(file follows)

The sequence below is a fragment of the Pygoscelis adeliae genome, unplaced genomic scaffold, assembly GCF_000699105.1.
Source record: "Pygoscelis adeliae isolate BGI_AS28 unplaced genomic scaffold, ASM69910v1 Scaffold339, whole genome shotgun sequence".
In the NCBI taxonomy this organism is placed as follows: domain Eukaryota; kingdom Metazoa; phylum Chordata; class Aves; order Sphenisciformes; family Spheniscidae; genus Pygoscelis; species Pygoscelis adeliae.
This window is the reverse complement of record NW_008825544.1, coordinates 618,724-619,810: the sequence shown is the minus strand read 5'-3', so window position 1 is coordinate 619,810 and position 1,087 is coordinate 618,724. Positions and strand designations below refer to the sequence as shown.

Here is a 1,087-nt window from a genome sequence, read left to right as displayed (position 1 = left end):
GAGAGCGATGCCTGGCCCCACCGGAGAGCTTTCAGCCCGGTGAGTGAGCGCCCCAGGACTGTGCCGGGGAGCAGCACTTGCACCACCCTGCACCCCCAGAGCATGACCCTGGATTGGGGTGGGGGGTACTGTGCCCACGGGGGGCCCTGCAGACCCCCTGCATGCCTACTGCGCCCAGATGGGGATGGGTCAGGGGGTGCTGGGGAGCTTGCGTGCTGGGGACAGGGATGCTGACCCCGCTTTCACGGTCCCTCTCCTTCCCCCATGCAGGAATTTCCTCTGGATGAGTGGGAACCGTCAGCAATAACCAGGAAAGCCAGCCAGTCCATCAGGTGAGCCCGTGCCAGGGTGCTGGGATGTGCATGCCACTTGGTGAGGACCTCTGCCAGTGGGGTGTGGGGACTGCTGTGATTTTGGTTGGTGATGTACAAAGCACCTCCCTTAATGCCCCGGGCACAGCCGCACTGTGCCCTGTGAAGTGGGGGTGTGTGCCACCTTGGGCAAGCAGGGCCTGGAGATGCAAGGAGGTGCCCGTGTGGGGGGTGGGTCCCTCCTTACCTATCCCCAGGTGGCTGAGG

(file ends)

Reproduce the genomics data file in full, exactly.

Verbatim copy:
The sequence below is a fragment of the Pygoscelis adeliae genome, unplaced genomic scaffold, assembly GCF_000699105.1.
Source record: "Pygoscelis adeliae isolate BGI_AS28 unplaced genomic scaffold, ASM69910v1 Scaffold339, whole genome shotgun sequence".
In the NCBI taxonomy this organism is placed as follows: domain Eukaryota; kingdom Metazoa; phylum Chordata; class Aves; order Sphenisciformes; family Spheniscidae; genus Pygoscelis; species Pygoscelis adeliae.
This window is the reverse complement of record NW_008825544.1, coordinates 618,724-619,810: the sequence shown is the minus strand read 5'-3', so window position 1 is coordinate 619,810 and position 1,087 is coordinate 618,724. Positions and strand designations below refer to the sequence as shown.

Here is a 1,087-nt window from a genome sequence, read left to right as displayed (position 1 = left end):
GAGAGCGATGCCTGGCCCCACCGGAGAGCTTTCAGCCCGGTGAGTGAGCGCCCCAGGACTGTGCCGGGGAGCAGCACTTGCACCACCCTGCACCCCCAGAGCATGACCCTGGATTGGGGTGGGGGGTACTGTGCCCACGGGGGGCCCTGCAGACCCCCTGCATGCCTACTGCGCCCAGATGGGGATGGGTCAGGGGGTGCTGGGGAGCTTGCGTGCTGGGGACAGGGATGCTGACCCCGCTTTCACGGTCCCTCTCCTTCCCCCATGCAGGAATTTCCTCTGGATGAGTGGGAACCGTCAGCAATAACCAGGAAAGCCAGCCAGTCCATCAGGTGAGCCCGTGCCAGGGTGCTGGGATGTGCATGCCACTTGGTGAGGACCTCTGCCAGTGGGGTGTGGGGACTGCTGTGATTTTGGTTGGTGATGTACAAAGCACCTCCCTTAATGCCCCGGGCACAGCCGCACTGTGCCCTGTGAAGTGGGGGTGTGTGCCACCTTGGGCAAGCAGGGCCTGGAGATGCAAGGAGGTGCCCGTGTGGGGGGTGGGTCCCTCCTTACCTATCCCCAGGTGGCTGAGG